Latest Late Quaternary prehistoric birds Stories
A new study of the extinct giant moa has found the massive flightless birds were actually less robust than previously believed.
For New Zealand’s extinct, flightless giant moa, females often weighed three times as much as her male suitors say researchers, exhibiting an extreme form of sexual dimorphism.
The last region on Earth to be colonized by humans was home to more than 1,000 species of birds that went extinct shortly after people reached their island homes.
Keys to survival today differ from those of the past.
A remarkable first occurred recently at the Smithsonian's National Museum of Natural History when ornithologists used 700- to 1,100-year-old feathers from a long extinct species of Hawaiian ibis to help determine the bird's place in the ibis family tree.
Using one of the largest DNA data sets for a group of birds and employing next-generation sequencing methods, scientists have determined the evolutionary family tree for one of the most strikingly diverse and endangered bird families in the world, the Hawaiian honeycreepers.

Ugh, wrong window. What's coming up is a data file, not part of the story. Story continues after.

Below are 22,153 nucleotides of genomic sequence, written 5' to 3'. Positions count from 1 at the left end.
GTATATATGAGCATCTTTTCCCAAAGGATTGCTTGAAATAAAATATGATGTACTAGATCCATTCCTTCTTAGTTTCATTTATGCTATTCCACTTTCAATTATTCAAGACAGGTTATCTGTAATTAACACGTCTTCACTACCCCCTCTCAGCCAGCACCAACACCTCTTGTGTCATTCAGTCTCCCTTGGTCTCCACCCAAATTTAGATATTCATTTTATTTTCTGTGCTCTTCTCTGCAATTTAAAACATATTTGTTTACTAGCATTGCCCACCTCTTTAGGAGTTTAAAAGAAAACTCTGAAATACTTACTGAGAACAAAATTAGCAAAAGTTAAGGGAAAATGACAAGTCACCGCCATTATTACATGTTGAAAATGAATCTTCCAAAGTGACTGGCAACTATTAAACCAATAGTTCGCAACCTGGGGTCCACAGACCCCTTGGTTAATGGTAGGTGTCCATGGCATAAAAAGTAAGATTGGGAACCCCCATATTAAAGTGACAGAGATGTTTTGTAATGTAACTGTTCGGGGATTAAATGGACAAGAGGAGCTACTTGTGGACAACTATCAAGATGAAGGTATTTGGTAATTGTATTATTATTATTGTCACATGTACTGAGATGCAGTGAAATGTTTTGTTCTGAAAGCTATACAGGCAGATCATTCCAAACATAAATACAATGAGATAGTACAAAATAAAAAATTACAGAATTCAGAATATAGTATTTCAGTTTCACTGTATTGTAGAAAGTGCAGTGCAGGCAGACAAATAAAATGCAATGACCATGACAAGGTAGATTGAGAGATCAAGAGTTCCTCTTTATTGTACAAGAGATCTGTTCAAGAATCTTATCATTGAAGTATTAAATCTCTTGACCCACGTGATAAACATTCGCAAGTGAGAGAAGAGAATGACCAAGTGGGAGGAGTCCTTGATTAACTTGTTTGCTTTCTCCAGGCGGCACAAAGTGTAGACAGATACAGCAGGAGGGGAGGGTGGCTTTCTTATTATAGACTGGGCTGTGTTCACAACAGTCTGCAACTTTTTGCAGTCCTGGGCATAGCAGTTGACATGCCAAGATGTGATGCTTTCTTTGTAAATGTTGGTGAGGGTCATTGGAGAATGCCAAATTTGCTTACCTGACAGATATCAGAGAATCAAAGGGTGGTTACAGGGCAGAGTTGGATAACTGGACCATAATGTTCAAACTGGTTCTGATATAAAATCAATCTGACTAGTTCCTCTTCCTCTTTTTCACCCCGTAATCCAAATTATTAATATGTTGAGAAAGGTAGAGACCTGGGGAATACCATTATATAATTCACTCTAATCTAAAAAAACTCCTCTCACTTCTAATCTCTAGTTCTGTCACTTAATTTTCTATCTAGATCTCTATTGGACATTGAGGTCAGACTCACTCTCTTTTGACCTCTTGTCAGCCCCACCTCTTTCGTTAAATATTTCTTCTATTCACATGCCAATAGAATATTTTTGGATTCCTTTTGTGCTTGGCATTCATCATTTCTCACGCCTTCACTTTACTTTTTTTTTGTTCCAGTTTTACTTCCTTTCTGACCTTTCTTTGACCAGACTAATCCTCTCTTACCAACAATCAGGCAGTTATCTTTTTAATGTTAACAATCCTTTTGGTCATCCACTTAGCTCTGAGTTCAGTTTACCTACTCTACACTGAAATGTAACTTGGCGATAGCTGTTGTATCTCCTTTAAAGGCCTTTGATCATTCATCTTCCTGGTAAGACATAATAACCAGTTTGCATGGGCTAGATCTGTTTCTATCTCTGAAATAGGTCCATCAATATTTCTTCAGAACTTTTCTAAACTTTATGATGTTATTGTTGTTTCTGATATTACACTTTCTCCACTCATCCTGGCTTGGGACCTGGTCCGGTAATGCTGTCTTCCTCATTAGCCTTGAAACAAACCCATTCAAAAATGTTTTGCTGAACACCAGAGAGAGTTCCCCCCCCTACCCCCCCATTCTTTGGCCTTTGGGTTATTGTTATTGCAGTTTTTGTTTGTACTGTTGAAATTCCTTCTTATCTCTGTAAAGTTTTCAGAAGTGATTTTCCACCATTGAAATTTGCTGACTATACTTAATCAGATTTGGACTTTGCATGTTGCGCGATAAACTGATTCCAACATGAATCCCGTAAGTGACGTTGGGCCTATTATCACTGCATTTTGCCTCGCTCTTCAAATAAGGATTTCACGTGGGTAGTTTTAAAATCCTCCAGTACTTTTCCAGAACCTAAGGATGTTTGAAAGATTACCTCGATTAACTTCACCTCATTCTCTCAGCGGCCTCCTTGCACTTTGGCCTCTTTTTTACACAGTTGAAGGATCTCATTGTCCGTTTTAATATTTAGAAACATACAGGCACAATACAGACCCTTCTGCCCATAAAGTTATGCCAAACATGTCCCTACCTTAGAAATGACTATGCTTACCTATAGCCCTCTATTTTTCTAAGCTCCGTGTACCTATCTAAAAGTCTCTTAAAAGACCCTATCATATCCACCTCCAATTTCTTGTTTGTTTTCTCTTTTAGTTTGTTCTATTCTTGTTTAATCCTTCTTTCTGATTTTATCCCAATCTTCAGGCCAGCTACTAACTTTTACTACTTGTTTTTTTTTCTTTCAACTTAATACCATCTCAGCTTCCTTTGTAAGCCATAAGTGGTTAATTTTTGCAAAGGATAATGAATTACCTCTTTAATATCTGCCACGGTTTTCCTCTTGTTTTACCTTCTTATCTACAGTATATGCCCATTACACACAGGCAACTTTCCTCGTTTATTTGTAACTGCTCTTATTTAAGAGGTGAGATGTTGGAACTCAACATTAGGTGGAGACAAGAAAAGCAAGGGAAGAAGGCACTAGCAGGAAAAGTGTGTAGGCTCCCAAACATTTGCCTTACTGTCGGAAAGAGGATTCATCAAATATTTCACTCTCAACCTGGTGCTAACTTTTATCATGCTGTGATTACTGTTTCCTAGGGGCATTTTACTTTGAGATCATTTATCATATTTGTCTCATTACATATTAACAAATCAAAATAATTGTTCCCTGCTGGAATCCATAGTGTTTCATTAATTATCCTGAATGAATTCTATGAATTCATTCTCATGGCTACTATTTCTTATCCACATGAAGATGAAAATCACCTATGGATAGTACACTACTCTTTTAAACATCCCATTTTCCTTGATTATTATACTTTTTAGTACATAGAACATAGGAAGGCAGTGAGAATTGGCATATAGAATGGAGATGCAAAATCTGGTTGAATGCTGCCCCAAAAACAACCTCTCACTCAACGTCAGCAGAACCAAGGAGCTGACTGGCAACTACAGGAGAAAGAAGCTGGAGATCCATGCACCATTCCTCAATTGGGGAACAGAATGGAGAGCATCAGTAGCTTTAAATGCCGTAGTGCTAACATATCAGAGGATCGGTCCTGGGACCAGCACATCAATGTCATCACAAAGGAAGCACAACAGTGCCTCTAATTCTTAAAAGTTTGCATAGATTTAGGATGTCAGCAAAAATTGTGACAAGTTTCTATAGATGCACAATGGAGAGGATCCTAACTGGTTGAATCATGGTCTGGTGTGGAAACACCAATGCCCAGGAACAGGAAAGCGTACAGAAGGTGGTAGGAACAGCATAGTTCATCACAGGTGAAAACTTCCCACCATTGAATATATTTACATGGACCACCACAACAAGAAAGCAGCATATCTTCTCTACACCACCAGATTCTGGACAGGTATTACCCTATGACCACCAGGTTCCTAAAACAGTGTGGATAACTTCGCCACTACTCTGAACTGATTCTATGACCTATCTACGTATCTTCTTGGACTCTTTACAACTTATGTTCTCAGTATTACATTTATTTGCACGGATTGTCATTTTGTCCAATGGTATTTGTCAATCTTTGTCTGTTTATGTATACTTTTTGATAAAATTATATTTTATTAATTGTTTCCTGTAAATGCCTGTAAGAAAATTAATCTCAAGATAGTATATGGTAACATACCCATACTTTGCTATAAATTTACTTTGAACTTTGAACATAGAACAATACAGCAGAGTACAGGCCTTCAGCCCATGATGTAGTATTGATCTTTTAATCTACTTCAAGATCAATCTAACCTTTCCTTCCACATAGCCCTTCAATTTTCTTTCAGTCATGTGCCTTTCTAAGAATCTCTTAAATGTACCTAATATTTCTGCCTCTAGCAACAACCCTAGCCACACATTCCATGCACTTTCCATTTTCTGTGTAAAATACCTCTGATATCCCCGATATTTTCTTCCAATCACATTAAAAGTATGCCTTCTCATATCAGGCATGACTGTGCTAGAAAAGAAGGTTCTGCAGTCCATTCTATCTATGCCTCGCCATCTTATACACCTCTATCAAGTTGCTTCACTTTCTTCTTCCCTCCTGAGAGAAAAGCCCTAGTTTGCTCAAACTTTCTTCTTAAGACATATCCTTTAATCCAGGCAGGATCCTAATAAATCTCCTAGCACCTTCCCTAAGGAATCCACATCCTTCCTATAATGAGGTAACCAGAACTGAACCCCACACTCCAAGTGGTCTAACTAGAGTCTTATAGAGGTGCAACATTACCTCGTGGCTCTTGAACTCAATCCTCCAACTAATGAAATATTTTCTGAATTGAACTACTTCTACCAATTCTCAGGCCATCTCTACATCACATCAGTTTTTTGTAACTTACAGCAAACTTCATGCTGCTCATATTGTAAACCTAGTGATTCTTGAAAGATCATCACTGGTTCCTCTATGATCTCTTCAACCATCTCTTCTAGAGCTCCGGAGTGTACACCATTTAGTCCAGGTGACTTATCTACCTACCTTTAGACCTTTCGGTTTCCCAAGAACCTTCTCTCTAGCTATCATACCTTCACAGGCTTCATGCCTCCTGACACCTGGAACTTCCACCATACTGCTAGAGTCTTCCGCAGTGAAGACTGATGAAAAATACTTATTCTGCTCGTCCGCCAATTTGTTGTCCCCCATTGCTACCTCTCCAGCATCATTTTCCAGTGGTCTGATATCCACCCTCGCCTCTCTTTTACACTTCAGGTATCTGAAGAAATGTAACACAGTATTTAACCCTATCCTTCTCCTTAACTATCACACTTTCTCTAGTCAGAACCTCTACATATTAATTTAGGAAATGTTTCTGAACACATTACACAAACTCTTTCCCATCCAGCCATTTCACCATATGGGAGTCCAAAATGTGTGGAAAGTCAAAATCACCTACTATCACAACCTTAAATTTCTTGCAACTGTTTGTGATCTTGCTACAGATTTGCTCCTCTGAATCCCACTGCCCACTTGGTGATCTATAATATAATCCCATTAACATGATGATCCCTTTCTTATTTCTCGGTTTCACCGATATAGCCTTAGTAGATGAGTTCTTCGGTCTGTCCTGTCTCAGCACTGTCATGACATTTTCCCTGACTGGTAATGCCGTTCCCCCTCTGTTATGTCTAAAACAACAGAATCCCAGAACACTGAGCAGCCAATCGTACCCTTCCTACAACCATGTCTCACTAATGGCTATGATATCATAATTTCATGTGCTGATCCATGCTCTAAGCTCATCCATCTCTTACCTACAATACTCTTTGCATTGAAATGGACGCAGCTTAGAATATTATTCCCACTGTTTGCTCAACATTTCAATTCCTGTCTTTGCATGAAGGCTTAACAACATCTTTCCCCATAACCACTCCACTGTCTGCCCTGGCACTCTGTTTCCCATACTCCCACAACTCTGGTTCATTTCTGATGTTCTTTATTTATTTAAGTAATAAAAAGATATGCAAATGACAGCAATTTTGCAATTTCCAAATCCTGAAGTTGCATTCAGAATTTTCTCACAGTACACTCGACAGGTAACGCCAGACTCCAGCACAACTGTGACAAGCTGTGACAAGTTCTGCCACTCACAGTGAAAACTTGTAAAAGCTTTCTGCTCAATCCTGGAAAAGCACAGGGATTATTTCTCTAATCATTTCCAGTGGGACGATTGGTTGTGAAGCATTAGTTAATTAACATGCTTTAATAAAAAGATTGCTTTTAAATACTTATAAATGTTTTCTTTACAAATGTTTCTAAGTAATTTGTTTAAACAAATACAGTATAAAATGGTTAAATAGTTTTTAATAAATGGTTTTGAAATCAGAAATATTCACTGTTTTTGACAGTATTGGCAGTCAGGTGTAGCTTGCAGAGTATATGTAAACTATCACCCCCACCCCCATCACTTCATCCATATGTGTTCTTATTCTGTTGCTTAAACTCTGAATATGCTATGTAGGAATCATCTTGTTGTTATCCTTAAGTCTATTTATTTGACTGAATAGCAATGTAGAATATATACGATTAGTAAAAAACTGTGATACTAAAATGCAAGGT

DNA recovered from fossilized bones of the moa, a giant extinct bird, has revealed a new geological history of New Zealand, reports a study published this week in the Proceedings of the National Academy of Sciences.
An ancient eagle that once ruled the skies above New Zealand appears to have been a predator, and may have fed on human flesh, researchers said Friday.
Many animal species such as snakes, insects and fish have evolved camouflage defenses to deter attack from their predators.
Australian and New Zealand scientists say they have completed the first DNA-based reconstruction of the giant extinct moa bird. Researchers from the University of Adelaide and New Zealand's Landcare Research Ltd.
- Emitting flashes of light; glittering.